Developmental expression of the CD15-epitope in the brainstem and spinal cord of the mouse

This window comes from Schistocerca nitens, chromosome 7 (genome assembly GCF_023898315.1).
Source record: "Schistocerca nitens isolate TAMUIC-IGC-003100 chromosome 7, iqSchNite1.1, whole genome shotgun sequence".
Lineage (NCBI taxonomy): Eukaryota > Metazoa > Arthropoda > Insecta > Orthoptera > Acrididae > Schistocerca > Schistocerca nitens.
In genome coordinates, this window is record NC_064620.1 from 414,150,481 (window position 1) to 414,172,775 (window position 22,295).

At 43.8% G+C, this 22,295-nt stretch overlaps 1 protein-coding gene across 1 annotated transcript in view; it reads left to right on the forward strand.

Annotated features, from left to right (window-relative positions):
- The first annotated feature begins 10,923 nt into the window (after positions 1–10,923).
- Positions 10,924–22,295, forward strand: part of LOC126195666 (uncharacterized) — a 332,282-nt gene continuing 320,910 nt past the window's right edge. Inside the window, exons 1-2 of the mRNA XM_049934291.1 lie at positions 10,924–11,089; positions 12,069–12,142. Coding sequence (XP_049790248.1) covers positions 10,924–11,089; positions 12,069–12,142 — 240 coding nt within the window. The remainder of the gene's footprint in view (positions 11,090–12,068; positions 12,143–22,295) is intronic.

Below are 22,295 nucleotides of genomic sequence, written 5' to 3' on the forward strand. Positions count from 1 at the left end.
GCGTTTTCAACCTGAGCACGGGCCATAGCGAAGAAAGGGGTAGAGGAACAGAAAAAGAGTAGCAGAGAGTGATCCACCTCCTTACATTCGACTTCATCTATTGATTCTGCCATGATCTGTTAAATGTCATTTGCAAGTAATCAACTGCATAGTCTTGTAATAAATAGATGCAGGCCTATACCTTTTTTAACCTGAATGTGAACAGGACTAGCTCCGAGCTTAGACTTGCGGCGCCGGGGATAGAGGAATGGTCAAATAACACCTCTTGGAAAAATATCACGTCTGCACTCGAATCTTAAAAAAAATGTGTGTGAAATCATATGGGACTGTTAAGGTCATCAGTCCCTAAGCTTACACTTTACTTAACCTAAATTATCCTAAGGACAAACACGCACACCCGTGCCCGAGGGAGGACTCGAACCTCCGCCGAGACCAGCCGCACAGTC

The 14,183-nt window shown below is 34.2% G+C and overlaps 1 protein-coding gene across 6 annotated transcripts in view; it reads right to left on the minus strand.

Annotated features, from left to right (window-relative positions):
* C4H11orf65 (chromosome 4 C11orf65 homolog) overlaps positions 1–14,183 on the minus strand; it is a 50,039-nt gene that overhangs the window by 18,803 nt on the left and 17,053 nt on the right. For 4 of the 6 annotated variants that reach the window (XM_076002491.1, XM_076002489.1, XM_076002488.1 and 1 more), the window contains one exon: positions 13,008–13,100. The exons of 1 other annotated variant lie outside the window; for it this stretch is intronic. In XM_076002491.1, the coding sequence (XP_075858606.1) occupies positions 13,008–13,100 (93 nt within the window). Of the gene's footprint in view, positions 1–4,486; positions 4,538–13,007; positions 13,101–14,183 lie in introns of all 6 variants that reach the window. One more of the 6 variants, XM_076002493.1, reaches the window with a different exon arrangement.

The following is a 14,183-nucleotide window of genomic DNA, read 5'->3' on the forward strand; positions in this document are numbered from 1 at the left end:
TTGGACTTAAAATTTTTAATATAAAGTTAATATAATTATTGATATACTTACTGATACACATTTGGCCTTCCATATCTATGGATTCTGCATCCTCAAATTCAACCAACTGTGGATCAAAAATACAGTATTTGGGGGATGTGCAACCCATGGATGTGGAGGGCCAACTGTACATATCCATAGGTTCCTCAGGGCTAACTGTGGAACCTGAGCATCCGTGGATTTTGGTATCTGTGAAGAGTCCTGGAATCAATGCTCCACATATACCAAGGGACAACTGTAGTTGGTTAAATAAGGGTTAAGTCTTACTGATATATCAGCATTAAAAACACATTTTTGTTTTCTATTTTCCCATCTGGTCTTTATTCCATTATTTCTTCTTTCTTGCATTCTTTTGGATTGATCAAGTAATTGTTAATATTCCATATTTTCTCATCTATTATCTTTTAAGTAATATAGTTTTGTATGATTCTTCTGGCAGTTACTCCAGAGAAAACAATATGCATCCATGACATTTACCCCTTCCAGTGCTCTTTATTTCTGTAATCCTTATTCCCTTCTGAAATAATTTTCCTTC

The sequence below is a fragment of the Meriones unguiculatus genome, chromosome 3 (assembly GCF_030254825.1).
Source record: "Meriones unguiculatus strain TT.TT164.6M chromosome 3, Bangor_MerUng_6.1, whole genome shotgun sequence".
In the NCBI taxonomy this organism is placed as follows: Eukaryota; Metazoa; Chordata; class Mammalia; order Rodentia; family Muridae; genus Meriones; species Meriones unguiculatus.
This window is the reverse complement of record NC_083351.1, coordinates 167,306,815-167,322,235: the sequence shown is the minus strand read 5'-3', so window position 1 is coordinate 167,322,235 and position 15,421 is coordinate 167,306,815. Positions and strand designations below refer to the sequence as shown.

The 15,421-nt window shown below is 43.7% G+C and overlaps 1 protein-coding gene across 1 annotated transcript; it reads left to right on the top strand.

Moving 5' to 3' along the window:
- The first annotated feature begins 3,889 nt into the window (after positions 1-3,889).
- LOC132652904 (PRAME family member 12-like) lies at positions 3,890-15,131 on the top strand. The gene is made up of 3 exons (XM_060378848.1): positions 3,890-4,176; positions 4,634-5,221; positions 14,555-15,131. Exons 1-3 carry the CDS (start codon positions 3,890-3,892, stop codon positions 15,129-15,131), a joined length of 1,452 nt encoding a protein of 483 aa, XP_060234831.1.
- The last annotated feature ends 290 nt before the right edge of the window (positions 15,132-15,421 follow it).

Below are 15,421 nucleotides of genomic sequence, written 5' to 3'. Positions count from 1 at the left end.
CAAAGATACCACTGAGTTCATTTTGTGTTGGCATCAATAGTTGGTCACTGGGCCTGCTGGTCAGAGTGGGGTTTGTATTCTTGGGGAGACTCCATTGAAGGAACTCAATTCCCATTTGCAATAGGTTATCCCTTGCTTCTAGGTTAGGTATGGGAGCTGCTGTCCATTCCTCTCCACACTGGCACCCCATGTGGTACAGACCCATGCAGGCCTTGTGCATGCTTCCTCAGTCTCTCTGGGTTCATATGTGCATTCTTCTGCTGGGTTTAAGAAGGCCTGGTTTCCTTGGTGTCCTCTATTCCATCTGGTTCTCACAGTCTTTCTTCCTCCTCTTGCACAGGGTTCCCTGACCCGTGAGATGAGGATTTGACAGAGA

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The expression of the 3-fucosyl-N-acetyl-lactosamine (FAL, CD15, Lex) epitope has been examined immunohistochemically in paraffin sections of the brainstem of the mouse. The initial appearance of labelling was at embryonic day (E)11, when immunoreactivity of radial glial fibres was noted in the medulla, pons and dorsal isthmus, while the spinal cord was immunoreactive from E12. Labelling remained faint until E14, when a distinctive radial pattern appeared in the medulla, pons and spinal cord. Immunoreactivity at E14 in both the spinal cord and medulla was strongest in a band in line with the sulcus limitans, passing ventrolaterally through the nucleus of the solitary tract in the case of the medulla. In both the spinal cord and the medulla, CD15 immunoreactivity divided the brainstem into radially arranged compartments, with an immunonegative paramedian region, strongly labelled ventrolateral segments, and moderately labelled lateral regions. Labelling of midline radial fibres was also apparent in the ventral mesencephalon at E14. After E18, labelling appeared in the paramedian region of the medulla, in particular around the inferior olivary nucleus, and gradually adopted a tufted appearance throughout the brainstem. Several regions of the developing brainstem showed specific labelling during fetal life. Distinct labelling of the developing red nucleus was visible from E15 to the time of birth, while some longitudinal bands of labelling were noted in the deeper layers of the superior colliculus from E17 until postnatal day (P)2. The adult pattern of immunolabelling was achieved by the end of the second postnatal week. The striking concentration of CD15 along the sulcus limitans of both the spinal cord and brainstem may serve to demarcate and separate dorsal (sensory) and ventral (motor) columns in a similar fashion to Pax gene expression. The precise timing of transient CD15 expression in the developing inferior olive and red nucleus is suggestive of a role for this epitope in developmental events of those structures.
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